Saturday, February 6, 2016

Fintech was a big topic in Davos

The future of fintech was a big topic at the recent conference in Davos. Below are three related articles in City A.M. looking at the fintech revolution from a variety of angles. Below the link is a brief quote from each article. The world is in the midst of ongoing change and where it all leads is still very much an unknown.


City A.M. -Davos 2016: Why London fintech can transform the 21st century

"In recent years, there has been cynicism about the objectives of the World Economic Forum annual meeting at Davos, with reports of parties, private jets and closed-door discussions. However, the core purpose of the forum should not be dismissed in an era of global upheaval, tensions and economic uncertainty for billions across the developed and developing world.
This is an important gathering of the world’s political, business, academic and philanthropic leadership – and they have power to make changes to the world’s most pressing issues. But power is useless if you don’t understand at a grassroots level how new ideas and innovations can help communities address three of the key themes at Davos this year: financial inequality, migration and market turmoil.
Innovate Finance is at this event to showcase how financial technology can address these major issues and transform the 21st century."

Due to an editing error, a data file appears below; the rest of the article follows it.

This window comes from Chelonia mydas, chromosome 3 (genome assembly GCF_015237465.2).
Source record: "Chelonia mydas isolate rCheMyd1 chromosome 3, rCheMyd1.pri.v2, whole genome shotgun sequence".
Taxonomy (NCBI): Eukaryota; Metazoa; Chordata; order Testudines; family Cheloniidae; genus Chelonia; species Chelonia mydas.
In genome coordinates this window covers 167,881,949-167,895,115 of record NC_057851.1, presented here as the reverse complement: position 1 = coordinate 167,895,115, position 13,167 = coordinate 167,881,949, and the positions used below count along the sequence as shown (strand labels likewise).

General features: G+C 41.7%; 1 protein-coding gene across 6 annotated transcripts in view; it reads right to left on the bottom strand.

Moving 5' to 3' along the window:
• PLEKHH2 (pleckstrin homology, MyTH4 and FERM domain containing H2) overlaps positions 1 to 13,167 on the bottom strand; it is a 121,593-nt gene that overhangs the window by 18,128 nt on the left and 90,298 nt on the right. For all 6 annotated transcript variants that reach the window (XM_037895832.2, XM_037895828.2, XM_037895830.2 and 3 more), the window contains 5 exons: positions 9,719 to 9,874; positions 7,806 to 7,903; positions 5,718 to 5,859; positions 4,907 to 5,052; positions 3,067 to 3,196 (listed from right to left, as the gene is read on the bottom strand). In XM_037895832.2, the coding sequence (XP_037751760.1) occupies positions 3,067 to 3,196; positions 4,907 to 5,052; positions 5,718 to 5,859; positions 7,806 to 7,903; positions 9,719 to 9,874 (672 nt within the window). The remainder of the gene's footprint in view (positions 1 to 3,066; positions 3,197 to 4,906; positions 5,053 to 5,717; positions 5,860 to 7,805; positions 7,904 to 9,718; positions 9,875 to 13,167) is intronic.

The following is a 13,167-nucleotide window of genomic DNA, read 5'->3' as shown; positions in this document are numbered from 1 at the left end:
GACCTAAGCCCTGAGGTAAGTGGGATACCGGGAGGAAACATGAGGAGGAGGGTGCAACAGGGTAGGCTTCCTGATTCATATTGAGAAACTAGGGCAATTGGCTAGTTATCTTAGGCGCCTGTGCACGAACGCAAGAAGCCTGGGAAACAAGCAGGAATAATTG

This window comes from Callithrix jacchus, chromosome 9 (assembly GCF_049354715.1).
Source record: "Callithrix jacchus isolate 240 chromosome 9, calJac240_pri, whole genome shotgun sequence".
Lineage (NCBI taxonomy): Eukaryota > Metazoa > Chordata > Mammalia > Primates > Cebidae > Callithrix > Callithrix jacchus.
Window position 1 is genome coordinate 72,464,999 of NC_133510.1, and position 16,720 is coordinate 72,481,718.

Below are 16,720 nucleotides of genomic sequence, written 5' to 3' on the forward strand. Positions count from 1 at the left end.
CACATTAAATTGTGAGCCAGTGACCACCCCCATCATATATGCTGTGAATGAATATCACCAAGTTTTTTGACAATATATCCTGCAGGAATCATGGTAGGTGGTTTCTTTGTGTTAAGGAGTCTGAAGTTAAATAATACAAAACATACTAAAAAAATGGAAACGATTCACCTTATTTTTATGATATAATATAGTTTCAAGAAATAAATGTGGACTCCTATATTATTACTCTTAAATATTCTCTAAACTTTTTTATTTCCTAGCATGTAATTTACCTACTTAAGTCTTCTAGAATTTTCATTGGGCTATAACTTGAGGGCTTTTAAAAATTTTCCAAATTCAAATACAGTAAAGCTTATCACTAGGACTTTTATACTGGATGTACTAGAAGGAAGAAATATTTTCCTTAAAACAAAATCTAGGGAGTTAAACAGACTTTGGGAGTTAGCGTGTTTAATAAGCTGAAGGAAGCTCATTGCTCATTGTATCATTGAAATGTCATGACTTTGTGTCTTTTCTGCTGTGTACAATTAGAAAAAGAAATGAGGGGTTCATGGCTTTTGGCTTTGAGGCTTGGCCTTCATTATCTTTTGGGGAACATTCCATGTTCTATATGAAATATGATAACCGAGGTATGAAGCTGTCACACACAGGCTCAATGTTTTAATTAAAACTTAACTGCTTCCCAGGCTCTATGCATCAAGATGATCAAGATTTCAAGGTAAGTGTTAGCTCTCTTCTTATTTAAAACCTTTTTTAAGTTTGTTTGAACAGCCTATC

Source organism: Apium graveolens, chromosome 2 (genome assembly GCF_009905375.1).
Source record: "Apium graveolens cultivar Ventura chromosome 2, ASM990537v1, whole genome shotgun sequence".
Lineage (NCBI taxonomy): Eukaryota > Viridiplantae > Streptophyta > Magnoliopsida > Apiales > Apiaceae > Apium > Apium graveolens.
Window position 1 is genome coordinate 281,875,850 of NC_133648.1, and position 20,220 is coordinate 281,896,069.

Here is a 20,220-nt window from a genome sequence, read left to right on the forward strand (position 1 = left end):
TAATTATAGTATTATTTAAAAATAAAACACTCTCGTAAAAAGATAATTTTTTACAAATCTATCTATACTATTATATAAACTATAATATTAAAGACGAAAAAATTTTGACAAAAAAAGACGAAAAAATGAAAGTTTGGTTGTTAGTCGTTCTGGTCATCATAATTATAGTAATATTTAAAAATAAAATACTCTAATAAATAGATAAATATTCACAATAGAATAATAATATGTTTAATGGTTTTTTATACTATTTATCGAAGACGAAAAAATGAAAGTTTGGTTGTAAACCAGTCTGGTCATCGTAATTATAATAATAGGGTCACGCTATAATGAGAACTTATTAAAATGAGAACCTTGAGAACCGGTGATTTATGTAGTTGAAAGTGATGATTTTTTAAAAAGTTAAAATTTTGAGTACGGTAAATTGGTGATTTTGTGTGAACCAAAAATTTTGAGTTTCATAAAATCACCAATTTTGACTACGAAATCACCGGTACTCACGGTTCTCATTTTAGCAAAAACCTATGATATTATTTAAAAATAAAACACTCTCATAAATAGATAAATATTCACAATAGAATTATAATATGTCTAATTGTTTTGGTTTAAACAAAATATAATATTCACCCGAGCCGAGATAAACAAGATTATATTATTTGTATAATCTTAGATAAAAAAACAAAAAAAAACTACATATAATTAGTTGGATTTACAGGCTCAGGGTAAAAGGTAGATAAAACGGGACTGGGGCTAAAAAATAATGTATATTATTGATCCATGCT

"Digital transformation is front and centre at this year’s World Economic Forum in Davos. The fourth industrial revolution is on everyone’s lips (and screens).
It’s widely suggested that the world is in the early stages of a new fundamental shift, where digital will transform existing industries and solve some of the world’s most pressing issues. Optimism is everywhere – but are world leaders losing sight of the realities for businesses on the ground?
Because the truth is, businesses don’t share this sense of digital optimism – particularly in the UK."    . . . . 

Davos: Businesses will wither and die if they ignore the coming technological paradigm shift

"It might be tempting to think that the World Economic Forum (WEF) in Davos this week is a talking shop where nothing meaningful happens. You have 2,500 people in the mountains going from presentation to reception to dinner for three days. But the event is a vital way for business, policy-makers and civil society to address the challenges we face now and in the future. The prospect of a new industrial revolution is just one of those challenges."

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